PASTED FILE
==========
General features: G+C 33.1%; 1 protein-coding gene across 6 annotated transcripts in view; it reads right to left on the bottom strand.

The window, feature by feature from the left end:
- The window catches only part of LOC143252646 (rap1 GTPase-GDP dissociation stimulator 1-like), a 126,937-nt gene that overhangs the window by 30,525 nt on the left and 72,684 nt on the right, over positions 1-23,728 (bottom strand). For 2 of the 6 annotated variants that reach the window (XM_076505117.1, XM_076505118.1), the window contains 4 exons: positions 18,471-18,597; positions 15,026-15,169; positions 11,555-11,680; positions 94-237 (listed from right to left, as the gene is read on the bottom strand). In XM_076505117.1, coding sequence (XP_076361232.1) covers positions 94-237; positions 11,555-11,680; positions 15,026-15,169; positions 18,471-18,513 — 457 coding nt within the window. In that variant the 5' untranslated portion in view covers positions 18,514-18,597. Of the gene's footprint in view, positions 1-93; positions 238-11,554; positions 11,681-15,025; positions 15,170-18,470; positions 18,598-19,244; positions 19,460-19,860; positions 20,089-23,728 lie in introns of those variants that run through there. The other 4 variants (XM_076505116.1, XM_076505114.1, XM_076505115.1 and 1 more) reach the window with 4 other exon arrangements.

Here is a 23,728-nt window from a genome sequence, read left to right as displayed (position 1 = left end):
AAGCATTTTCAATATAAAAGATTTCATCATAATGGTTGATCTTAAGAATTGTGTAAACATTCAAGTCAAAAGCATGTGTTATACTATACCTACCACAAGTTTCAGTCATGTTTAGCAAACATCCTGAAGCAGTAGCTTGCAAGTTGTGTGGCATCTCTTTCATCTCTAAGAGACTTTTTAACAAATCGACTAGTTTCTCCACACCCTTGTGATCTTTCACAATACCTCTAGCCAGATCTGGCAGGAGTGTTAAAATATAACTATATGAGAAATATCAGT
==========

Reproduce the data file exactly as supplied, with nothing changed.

General features: G+C 33.1%; 1 protein-coding gene across 6 annotated transcripts in view; it reads right to left on the bottom strand.

The window, feature by feature from the left end:
- The window catches only part of LOC143252646 (rap1 GTPase-GDP dissociation stimulator 1-like), a 126,937-nt gene that overhangs the window by 30,525 nt on the left and 72,684 nt on the right, over positions 1-23,728 (bottom strand). For 2 of the 6 annotated variants that reach the window (XM_076505117.1, XM_076505118.1), the window contains 4 exons: positions 18,471-18,597; positions 15,026-15,169; positions 11,555-11,680; positions 94-237 (listed from right to left, as the gene is read on the bottom strand). In XM_076505117.1, coding sequence (XP_076361232.1) covers positions 94-237; positions 11,555-11,680; positions 15,026-15,169; positions 18,471-18,513 — 457 coding nt within the window. In that variant the 5' untranslated portion in view covers positions 18,514-18,597. Of the gene's footprint in view, positions 1-93; positions 238-11,554; positions 11,681-15,025; positions 15,170-18,470; positions 18,598-19,244; positions 19,460-19,860; positions 20,089-23,728 lie in introns of those variants that run through there. The other 4 variants (XM_076505116.1, XM_076505114.1, XM_076505115.1 and 1 more) reach the window with 4 other exon arrangements.

Here is a 23,728-nt window from a genome sequence, read left to right as displayed (position 1 = left end):
AAGCATTTTCAATATAAAAGATTTCATCATAATGGTTGATCTTAAGAATTGTGTAAACATTCAAGTCAAAAGCATGTGTTATACTATACCTACCACAAGTTTCAGTCATGTTTAGCAAACATCCTGAAGCAGTAGCTTGCAAGTTGTGTGGCATCTCTTTCATCTCTAAGAGACTTTTTAACAAATCGACTAGTTTCTCCACACCCTTGTGATCTTTCACAATACCTCTAGCCAGATCTGGCAGGAGTGTTAAAATATAACTATATGAGAAATATCAGT